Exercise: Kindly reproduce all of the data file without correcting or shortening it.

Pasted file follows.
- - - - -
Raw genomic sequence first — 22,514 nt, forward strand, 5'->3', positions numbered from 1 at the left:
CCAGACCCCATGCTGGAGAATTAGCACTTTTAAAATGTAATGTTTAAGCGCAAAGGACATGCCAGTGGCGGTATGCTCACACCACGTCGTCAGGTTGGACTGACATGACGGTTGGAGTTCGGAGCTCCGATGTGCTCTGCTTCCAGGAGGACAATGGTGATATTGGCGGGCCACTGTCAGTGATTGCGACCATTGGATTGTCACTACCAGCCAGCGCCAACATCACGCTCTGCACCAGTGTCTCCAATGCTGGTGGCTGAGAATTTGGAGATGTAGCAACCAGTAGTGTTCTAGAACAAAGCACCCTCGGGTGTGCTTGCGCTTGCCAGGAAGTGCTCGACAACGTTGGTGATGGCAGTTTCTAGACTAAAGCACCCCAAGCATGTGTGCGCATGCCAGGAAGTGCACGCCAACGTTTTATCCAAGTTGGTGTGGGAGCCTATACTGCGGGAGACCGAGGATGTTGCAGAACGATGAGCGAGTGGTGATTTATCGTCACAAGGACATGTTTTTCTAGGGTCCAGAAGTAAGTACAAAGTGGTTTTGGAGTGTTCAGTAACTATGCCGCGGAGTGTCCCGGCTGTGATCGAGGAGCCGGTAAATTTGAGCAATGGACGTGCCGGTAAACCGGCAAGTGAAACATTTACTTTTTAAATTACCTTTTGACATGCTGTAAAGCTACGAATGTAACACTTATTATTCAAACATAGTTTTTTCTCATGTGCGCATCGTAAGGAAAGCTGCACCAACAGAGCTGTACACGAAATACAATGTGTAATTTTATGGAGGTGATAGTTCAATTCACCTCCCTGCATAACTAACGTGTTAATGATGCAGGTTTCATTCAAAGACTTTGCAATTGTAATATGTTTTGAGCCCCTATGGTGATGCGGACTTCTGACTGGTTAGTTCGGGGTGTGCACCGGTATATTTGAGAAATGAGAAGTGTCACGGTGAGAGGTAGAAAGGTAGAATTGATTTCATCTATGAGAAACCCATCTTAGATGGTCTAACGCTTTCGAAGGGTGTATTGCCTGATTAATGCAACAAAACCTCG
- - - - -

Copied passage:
Raw genomic sequence first — 22,514 nt, forward strand, 5'->3', positions numbered from 1 at the left:
CCAGACCCCATGCTGGAGAATTAGCACTTTTAAAATGTAATGTTTAAGCGCAAAGGACATGCCAGTGGCGGTATGCTCACACCACGTCGTCAGGTTGGACTGACATGACGGTTGGAGTTCGGAGCTCCGATGTGCTCTGCTTCCAGGAGGACAATGGTGATATTGGCGGGCCACTGTCAGTGATTGCGACCATTGGATTGTCACTACCAGCCAGCGCCAACATCACGCTCTGCACCAGTGTCTCCAATGCTGGTGGCTGAGAATTTGGAGATGTAGCAACCAGTAGTGTTCTAGAACAAAGCACCCTCGGGTGTGCTTGCGCTTGCCAGGAAGTGCTCGACAACGTTGGTGATGGCAGTTTCTAGACTAAAGCACCCCAAGCATGTGTGCGCATGCCAGGAAGTGCACGCCAACGTTTTATCCAAGTTGGTGTGGGAGCCTATACTGCGGGAGACCGAGGATGTTGCAGAACGATGAGCGAGTGGTGATTTATCGTCACAAGGACATGTTTTTCTAGGGTCCAGAAGTAAGTACAAAGTGGTTTTGGAGTGTTCAGTAACTATGCCGCGGAGTGTCCCGGCTGTGATCGAGGAGCCGGTAAATTTGAGCAATGGACGTGCCGGTAAACCGGCAAGTGAAACATTTACTTTTTAAATTACCTTTTGACATGCTGTAAAGCTACGAATGTAACACTTATTATTCAAACATAGTTTTTTCTCATGTGCGCATCGTAAGGAAAGCTGCACCAACAGAGCTGTACACGAAATACAATGTGTAATTTTATGGAGGTGATAGTTCAATTCACCTCCCTGCATAACTAACGTGTTAATGATGCAGGTTTCATTCAAAGACTTTGCAATTGTAATATGTTTTGAGCCCCTATGGTGATGCGGACTTCTGACTGGTTAGTTCGGGGTGTGCACCGGTATATTTGAGAAATGAGAAGTGTCACGGTGAGAGGTAGAAAGGTAGAATTGATTTCATCTATGAGAAACCCATCTTAGATGGTCTAACGCTTTCGAAGGGTGTATTGCCTGATTAATGCAACAAAACCTCG